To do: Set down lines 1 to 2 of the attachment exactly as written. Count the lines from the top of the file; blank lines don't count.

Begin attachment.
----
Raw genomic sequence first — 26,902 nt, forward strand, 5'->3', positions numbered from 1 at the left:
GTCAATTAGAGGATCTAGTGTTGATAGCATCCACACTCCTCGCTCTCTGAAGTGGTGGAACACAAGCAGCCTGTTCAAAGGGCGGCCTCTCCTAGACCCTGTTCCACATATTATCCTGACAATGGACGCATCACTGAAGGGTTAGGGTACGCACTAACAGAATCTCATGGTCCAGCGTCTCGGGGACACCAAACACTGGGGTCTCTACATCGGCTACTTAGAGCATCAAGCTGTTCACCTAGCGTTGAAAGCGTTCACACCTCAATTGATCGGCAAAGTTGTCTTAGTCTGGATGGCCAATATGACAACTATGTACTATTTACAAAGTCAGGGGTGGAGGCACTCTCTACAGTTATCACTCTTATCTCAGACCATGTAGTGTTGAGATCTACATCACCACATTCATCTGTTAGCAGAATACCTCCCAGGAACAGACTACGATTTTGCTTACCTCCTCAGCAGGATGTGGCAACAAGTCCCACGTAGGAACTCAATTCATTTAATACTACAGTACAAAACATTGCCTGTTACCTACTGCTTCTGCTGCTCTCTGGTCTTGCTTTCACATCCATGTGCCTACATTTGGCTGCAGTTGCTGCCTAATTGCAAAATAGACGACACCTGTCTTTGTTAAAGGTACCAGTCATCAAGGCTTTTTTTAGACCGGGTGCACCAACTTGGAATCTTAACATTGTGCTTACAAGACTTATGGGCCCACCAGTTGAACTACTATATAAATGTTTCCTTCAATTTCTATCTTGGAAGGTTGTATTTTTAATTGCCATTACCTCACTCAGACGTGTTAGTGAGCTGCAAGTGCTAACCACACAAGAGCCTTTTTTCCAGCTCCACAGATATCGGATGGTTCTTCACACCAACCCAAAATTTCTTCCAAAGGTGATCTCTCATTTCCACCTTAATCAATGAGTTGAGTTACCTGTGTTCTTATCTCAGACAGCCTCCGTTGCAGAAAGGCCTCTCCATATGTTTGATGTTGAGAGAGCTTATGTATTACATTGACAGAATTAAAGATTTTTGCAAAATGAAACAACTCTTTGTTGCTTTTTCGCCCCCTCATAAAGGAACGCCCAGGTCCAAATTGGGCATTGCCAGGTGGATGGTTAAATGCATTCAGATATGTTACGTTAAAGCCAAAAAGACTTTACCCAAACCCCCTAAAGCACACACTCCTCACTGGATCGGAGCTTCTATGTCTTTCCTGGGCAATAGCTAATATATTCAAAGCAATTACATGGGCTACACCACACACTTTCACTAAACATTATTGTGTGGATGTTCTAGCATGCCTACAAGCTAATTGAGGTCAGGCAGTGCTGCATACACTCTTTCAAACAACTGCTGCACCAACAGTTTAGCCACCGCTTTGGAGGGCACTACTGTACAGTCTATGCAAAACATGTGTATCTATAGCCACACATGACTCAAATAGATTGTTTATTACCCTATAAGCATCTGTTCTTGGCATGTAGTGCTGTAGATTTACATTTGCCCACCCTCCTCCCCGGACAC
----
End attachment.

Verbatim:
Raw genomic sequence first — 26,902 nt, forward strand, 5'->3', positions numbered from 1 at the left:
GTCAATTAGAGGATCTAGTGTTGATAGCATCCACACTCCTCGCTCTCTGAAGTGGTGGAACACAAGCAGCCTGTTCAAAGGGCGGCCTCTCCTAGACCCTGTTCCACATATTATCCTGACAATGGACGCATCACTGAAGGGTTAGGGTACGCACTAACAGAATCTCATGGTCCAGCGTCTCGGGGACACCAAACACTGGGGTCTCTACATCGGCTACTTAGAGCATCAAGCTGTTCACCTAGCGTTGAAAGCGTTCACACCTCAATTGATCGGCAAAGTTGTCTTAGTCTGGATGGCCAATATGACAACTATGTACTATTTACAAAGTCAGGGGTGGAGGCACTCTCTACAGTTATCACTCTTATCTCAGACCATGTAGTGTTGAGATCTACATCACCACATTCATCTGTTAGCAGAATACCTCCCAGGAACAGACTACGATTTTGCTTACCTCCTCAGCAGGATGTGGCAACAAGTCCCACGTAGGAACTCAATTCATTTAATACTACAGTACAAAACATTGCCTGTTACCTACTGCTTCTGCTGCTCTCTGGTCTTGCTTTCACATCCATGTGCCTACATTTGGCTGCAGTTGCTGCCTAATTGCAAAATAGACGACACCTGTCTTTGTTAAAGGTACCAGTCATCAAGGCTTTTTTTAGACCGGGTGCACCAACTTGGAATCTTAACATTGTGCTTACAAGACTTATGGGCCCACCAGTTGAACTACTATATAAATGTTTCCTTCAATTTCTATCTTGGAAGGTTGTATTTTTAATTGCCATTACCTCACTCAGACGTGTTAGTGAGCTGCAAGTGCTAACCACACAAGAGCCTTTTTTCCAGCTCCACAGATATCGGATGGTTCTTCACACCAACCCAAAATTTCTTCCAAAGGTGATCTCTCATTTCCACCTTAATCAATGAGTTGAGTTACCTGTGTTCTTATCTCAGACAGCCTCCGTTGCAGAAAGGCCTCTCCATATGTTTGATGTTGAGAGAGCTTATGTATTACATTGACAGAATTAAAGATTTTTGCAAAATGAAACAACTCTTTGTTGCTTTTTCGCCCCCTCATAAAGGAACGCCCAGGTCCAAATTGGGCATTGCCAGGTGGATGGTTAAATGCATTCAGATATGTTACGTTAAAGCCAAAAAGACTTTACCCAAACCCCCTAAAGCACACACTCCTCACTGGATCGGAGCTTCTATGTCTTTCCTGGGCAATAGCTAATATATTCAAAGCAATTACATGGGCTACACCACACACTTTCACTAAACATTATTGTGTGGATGTTCTAGCATGCCTACAAGCTAATTGAGGTCAGGCAGTGCTGCATACACTCTTTCAAACAACTGCTGCACCAACAGTTTAGCCACCGCTTTGGAGGGCACTACTGTACAGTCTATGCAAAACATGTGTATCTATAGCCACACATGACTCAAATAGATTGTTTATTACCCTATAAGCATCTGTTCTTGGCATGTAGTGCTGTAGATTTACATTTGCCCACCCTCCTCCCCGGACAC